Scientists: Internet, Chat Rooms Good for Teenagers

The sullen teenager who lurks in his room surfing the Internet for hours on end is not being antisocial and withdrawn. He is actually building his social skills and civic awareness, according to research.

Far from creating an individualistic and self-centered generation that shuns social interaction or community involvement, as many parents and teachers fear, chat rooms and message boards are fostering a new public spirit among young people and helping them to develop their personalities and make friends, scientists say.

Two studies of online communities suggest that the Internet has replaced shopping centers and youth clubs as the place where young people form their identities and meet peers.

Regular users of teen chat rooms tend to be more engaged with their communities than the rest of their age group, and their online identities play an important role in the self-discovery of adolescence, researchers said.

Though young people who spend hours in front of a screen may appear antisocial to their families, they are generally using it to socialize with school friends and people who share their interests.

Justine Cassell, professor of communication studies at Northwestern University, who presented research at the American Association for the Advancement of Science conference in St. Louis, said: "The Internet is not diminishing community activity, but simply transferring it to online communities. Young people who use them are getting just as much practice in leadership and social skills and community involvement as they did before the Internet. Involvement might not take place in the school gymnasium or around the campfire, but instead in online communities in the glow of computer screens."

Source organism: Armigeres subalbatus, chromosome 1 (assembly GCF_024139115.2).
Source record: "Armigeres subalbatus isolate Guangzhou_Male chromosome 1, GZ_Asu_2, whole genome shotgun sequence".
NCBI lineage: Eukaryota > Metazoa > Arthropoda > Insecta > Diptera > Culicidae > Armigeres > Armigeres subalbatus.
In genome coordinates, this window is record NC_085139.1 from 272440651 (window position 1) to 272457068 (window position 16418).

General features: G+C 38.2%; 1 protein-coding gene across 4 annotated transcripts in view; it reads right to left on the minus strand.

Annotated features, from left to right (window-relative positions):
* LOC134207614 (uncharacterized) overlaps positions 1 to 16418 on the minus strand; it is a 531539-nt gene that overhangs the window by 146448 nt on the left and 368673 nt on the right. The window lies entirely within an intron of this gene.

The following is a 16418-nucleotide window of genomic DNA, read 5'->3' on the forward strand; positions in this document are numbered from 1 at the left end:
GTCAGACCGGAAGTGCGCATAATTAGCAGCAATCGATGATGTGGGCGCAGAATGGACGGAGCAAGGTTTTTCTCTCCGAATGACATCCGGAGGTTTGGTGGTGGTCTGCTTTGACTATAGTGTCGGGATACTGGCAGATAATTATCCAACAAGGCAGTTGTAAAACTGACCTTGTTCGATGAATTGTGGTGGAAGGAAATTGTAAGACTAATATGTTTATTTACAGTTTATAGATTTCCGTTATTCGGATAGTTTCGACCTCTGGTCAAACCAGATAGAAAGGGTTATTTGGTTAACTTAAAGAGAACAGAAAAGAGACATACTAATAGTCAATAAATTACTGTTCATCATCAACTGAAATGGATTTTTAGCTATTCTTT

A second study by Danah Boyd, also of Northwestern, examined the way that young people use, which was recently bought by News Corporation, parent company of The Times and of

The Web site, which is the fifth-most viewed in America, allows its 56 million members to create online profiles and correspond with people with similar interests.

Boyd found that members, most of whom are teenagers, use the site to develop their identities and to meet friends or form new relationships.

Despite a spate of recent stories about pedophiles and stalkers targeting the site, most users experience few problems with unwanted contact from adults. Most simply ignore and delete any unwanted posts, Boyd said.

"It is about identity production — how I fit into society, who am I, who are the cool teachers in school," she added. "It's a new forum for hanging out that creates new publics. The burger joints where kids used to meet are gone and malls are now banning teenagers who aren't with adults. This is the sort of place they are going instead."

Previous research has found that extensive television viewing has a negative effect on children's social skills, and studies have linked excessive video gaming to obesity and social isolation.

Few studies, however, have investigated the effects on young people of the more interactive forms of information technology such as online communities and chat rooms.

Professor Cassell's work has focused on Junior Summit, a closed online community of more than 3,000 10 to 16-year-olds.

"There is a perception that young people are spending all their time doing something damaging here, and my research suggests that that is not the case," she said.

"We have to ask ourselves whether we are continuing to provide the kind of space that young people need to develop social skills," Cassell added. "Participation in Internet forums demonstrates beyond doubt that children do want to be social and do not want to be antisocial. In the absence of networks to create peers in the real world, they will go online to make peers, create an identity and build self-esteem."

Child's play

— 92 percent of British children have used the Internet on a school computer, and 75 per cent have at home

— 19 percent have Internet access in their bedrooms

— 41 percent use the Internet daily, a further 43 percent use it at least once a week. Only 3 percent said they were non-users, compared with 22 per cent of parents

— 21 percent use chat rooms

— 46 percent have given personal information to someone they met online and 8 percent have had a face-to-face meeting with an online friend

Source: UK Children Go Online, The Times of London and are all owned and operated by News Corporation.